Software Compensation Depends Largely on Geography
The compensation of computer software professionals is much more equity-weighted for those working near theWest Coast than their contemporaries in the eastern United States, where companies tend to bestow higher cashcompensation to their top programmers.
"The pace of change in software today is astonishing -- updated versions of familiar programs appear in real time,matched by new, cutting-edge solutions," says Edward Speidel, a director in the compensation and performancemanagement practice of PricewaterhouseCoopers, which conducted the survey.
The survey, which focused on senior management, engineering, technical, and sales positions in software, found anindustry in flux, with many traditional software companies' product lines and delivery modes moving to theInternet. That shift is evident in the disparity, often within the same organizations, of compensation for thoseprofessionals whose work is Net-oriented versus those whose work is not.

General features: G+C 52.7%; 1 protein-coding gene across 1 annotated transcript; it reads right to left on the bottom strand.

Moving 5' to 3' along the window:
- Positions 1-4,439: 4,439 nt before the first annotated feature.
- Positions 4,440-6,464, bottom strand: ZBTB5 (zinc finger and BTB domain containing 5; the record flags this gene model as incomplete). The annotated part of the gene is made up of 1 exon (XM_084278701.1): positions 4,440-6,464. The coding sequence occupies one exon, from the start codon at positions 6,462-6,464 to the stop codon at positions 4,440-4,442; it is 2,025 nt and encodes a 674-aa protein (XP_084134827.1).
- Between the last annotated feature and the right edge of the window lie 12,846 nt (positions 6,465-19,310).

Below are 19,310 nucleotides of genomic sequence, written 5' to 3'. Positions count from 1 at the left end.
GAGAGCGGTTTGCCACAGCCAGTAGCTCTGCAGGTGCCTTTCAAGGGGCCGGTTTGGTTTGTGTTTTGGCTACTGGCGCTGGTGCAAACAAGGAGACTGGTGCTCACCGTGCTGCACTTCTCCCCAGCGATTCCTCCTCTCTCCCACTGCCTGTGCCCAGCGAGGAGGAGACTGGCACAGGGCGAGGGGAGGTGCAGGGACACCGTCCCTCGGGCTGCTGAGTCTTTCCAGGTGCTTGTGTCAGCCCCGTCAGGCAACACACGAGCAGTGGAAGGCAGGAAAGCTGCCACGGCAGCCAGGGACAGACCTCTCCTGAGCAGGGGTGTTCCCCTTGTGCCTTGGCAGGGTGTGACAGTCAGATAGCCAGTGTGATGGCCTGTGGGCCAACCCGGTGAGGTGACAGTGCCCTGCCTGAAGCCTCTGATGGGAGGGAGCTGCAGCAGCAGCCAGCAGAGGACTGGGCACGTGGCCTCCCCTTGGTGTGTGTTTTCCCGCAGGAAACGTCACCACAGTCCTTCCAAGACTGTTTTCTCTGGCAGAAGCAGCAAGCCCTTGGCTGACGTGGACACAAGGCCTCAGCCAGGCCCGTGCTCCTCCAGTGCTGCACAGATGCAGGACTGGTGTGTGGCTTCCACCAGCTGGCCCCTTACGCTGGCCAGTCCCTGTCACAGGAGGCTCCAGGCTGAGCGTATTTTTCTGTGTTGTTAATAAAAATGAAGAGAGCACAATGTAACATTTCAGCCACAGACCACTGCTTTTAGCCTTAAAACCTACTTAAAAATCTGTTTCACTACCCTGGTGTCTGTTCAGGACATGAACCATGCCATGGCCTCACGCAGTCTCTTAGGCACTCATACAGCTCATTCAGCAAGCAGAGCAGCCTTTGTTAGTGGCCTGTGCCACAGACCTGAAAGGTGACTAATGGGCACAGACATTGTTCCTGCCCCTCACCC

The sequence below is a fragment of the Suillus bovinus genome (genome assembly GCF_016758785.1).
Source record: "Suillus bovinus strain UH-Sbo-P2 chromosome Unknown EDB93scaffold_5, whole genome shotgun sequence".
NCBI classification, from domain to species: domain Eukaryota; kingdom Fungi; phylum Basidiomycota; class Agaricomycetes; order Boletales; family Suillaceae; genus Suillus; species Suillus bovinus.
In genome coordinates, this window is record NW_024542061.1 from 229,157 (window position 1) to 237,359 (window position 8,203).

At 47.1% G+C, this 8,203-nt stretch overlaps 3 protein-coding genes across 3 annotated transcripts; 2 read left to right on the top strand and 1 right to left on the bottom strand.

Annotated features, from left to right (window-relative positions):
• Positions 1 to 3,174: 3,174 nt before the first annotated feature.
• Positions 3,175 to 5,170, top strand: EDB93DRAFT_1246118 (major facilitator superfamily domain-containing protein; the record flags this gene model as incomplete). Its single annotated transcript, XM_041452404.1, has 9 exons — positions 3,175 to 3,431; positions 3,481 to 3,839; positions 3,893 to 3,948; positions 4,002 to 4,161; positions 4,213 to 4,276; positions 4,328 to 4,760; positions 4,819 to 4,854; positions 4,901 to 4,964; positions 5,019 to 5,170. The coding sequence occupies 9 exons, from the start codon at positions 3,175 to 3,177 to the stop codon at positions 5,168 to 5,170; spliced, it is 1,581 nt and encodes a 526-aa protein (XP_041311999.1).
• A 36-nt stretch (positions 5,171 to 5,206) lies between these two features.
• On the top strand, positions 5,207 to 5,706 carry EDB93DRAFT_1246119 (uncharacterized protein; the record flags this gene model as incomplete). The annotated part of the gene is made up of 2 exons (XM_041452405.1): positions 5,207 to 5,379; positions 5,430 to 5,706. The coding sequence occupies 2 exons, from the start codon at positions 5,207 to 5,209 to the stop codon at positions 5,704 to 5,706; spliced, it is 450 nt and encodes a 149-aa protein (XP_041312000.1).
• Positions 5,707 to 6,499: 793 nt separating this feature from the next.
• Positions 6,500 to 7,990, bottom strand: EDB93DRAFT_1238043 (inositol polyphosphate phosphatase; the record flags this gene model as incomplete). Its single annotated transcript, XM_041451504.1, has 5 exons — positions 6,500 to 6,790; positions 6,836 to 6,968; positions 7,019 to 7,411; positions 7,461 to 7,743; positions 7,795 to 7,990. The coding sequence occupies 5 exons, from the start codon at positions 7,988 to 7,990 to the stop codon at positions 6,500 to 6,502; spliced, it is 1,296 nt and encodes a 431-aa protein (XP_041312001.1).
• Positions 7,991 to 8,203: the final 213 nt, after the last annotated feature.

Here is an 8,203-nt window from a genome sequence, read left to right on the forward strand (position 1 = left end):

"The industry is witnessing an 18% rate of turnover in personnel across all positions -- that's significant when youconsider the number of openings these companies have to fill to meet their expansion needs. So it's not surprisingthat the ways in which people working in this business are recruited, paid, and retained are changing at anequally feverish pace."
An examination of the benefits offered by private emerging-growth software companies found that a majority favorpreferred provider organization (PPO) medical plans over health maintenance organization (HMO) plans, withthe medical cost averaging $3,052 per year. The survey also found more software companies moving towardalternative medicines and therapies, such as acupuncture and holistic healing.
"Two sometimes-conflicting forces compound the need for change on the HR front," Speidel notes. "The need toattract and retain talent while maintaining a reasonable cost structure for compensation and benefits. ... However,the market for strong software hires is no longer that different for private versus public companies when cashcompensation and benefits are factored in."